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for certifying plans of care may subject them to criminal liability. In a " Special Fraud Alert" issued in 1995,[5] the OIG identified home health care as " particularly vulnerable to fraud and abuse." 60 Fed. Reg. 40847, 40847 (Aug. 10, 1995). The OIG specifically identified as a form of prohibited kickback " [p]ayment of a fee to a physician for each plan of care certified by the physician on behalf of the home health agency." Id. at 40848. The OIG also underscored the importance of physicians' gatekeeping functions, noting that physicians who order or approve " unnecessary home health care services" -- which is more likely to happen if the physician is getting paid when he or she signs off on the plans of care -- " may be liable for causing false claims to be submitted by the home health agency, even though the physician does not submit the claim." Id. Indeed, the potential for increased costs to the Medicare system is particularly acute where a medical service provider that gets paid per service rendered is responsible for proposing plans of care, and the gatekeeping physician tasked with certifying the legitimacy of the plans and the necessity of the proposed services is given remuneration each time he approves or reapproves a plan. Whether the physician's judgment is actually compromised or costs to Medicare are actually increased in a particular instance is irrelevant; the point of the statutory scheme is to prevent abuses of the Medicare payment system and preserve the integrity of physicians' medical judgment.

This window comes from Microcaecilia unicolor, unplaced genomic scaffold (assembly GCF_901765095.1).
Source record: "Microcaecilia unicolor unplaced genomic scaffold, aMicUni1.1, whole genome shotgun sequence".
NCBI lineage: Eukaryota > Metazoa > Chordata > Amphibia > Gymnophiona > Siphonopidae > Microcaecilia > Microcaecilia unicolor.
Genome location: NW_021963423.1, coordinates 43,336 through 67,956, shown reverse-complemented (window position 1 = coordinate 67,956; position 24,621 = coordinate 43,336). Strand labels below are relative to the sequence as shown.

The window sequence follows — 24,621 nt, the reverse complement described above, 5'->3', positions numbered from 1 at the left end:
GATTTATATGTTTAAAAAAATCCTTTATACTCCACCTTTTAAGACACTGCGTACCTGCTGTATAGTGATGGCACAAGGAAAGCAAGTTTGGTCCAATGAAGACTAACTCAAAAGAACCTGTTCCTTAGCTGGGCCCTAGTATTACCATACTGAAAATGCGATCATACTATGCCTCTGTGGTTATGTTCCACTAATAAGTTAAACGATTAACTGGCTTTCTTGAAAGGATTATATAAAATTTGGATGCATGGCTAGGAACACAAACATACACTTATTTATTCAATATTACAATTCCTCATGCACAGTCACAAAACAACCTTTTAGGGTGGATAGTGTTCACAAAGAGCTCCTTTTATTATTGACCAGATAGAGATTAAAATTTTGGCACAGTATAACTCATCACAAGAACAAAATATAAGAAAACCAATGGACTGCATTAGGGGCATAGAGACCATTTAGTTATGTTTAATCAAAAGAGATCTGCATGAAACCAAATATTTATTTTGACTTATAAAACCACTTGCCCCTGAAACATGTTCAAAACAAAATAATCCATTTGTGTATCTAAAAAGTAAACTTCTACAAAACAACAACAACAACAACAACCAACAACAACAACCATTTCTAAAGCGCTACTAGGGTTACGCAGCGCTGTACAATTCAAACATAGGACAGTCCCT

For all of these reasons, the Court respectfully rejects Defendant's narrow interpretation of the word " referring" and concludes that " referring" as used in the Anti-Kickback Statute encompasses more than personally directing a patient to a facility or provider. Specifically, the Court concludes that the act of certifying or recertifying a patient for home health care services by signing a Form 485 falls within the term's meaning.

D. Defendant's Liability

1. Defendant Violated the Anti-Kickback Statute

Applying the foregoing definition of " referring," and in light of the facts found and law outlined above, the Court concludes that Defendant knowingly and willfully received illegal remuneration in return for referring patients to Grand as alleged in Counts 37, 40, and 41 of the indictment. The facts as found above establish beyond a reasonable doubt that Defendant knowingly and willfully solicited or received remuneration in return for referring patients to Grand on or about April 5, 2011 (Count 37), May 16, 2011 (Count 40), and June 8, 2011 (Count 41), and that payment for the individuals' services was made in whole or in part under a Federal health care program. As to these counts, the videotapes that the Government introduced at trial strongly confirmed the Defendant's consciousness of guilt and the link between the Medicare " paperwork" that he signed and the payments that he accepted. In short, Defendant knew both that (1) his patients were receiving home health care services from Grand and (2) Grand was paying him money for every patient that he certified or recertified. In other words, the " paperwork" that Defendant signed was not a " generic order for services" that his patients could take anywhere they pleased; rather, it was an order for specific services with a specific provider -- one that was paying a specific sum to Defendant for each document that he signed.